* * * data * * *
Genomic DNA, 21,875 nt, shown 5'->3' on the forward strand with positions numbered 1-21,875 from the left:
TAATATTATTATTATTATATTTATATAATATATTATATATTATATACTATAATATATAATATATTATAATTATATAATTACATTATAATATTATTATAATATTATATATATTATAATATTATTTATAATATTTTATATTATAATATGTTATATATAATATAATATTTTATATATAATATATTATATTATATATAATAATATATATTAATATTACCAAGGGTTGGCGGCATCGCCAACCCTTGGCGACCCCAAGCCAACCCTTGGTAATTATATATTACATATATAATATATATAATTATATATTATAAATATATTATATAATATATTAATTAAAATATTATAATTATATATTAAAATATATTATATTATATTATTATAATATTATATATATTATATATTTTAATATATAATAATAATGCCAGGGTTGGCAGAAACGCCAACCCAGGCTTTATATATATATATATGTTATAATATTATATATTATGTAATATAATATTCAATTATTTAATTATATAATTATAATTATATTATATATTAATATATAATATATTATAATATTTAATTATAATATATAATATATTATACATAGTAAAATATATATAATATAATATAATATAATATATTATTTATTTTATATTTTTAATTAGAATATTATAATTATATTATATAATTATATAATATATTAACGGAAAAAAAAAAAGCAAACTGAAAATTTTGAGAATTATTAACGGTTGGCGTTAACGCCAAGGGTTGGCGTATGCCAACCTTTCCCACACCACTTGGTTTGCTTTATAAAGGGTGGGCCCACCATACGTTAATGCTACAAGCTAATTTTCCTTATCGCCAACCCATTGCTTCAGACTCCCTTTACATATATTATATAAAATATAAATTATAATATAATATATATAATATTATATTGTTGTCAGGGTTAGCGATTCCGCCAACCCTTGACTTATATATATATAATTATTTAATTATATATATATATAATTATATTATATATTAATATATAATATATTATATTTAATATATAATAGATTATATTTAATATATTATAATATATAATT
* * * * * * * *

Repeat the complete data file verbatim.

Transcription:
Genomic DNA, 21,875 nt, shown 5'->3' on the forward strand with positions numbered 1-21,875 from the left:
TAATATTATTATTATTATATTTATATAATATATTATATATTATATACTATAATATATAATATATTATAATTATATAATTACATTATAATATTATTATAATATTATATATATTATAATATTATTTATAATATTTTATATTATAATATGTTATATATAATATAATATTTTATATATAATATATTATATTATATATAATAATATATATTAATATTACCAAGGGTTGGCGGCATCGCCAACCCTTGGCGACCCCAAGCCAACCCTTGGTAATTATATATTACATATATAATATATATAATTATATATTATAAATATATTATATAATATATTAATTAAAATATTATAATTATATATTAAAATATATTATATTATATTATTATAATATTATATATATTATATATTTTAATATATAATAATAATGCCAGGGTTGGCAGAAACGCCAACCCAGGCTTTATATATATATATATGTTATAATATTATATATTATGTAATATAATATTCAATTATTTAATTATATAATTATAATTATATTATATATTAATATATAATATATTATAATATTTAATTATAATATATAATATATTATACATAGTAAAATATATATAATATAATATAATATAATATATTATTTATTTTATATTTTTAATTAGAATATTATAATTATATTATATAATTATATAATATATTAACGGAAAAAAAAAAAGCAAACTGAAAATTTTGAGAATTATTAACGGTTGGCGTTAACGCCAAGGGTTGGCGTATGCCAACCTTTCCCACACCACTTGGTTTGCTTTATAAAGGGTGGGCCCACCATACGTTAATGCTACAAGCTAATTTTCCTTATCGCCAACCCATTGCTTCAGACTCCCTTTACATATATTATATAAAATATAAATTATAATATAATATATATAATATTATATTGTTGTCAGGGTTAGCGATTCCGCCAACCCTTGACTTATATATATATAATTATTTAATTATATATATATATAATTATATTATATATTAATATATAATATATTATATTTAATATATAATAGATTATATTTAATATATTATAATATATAATT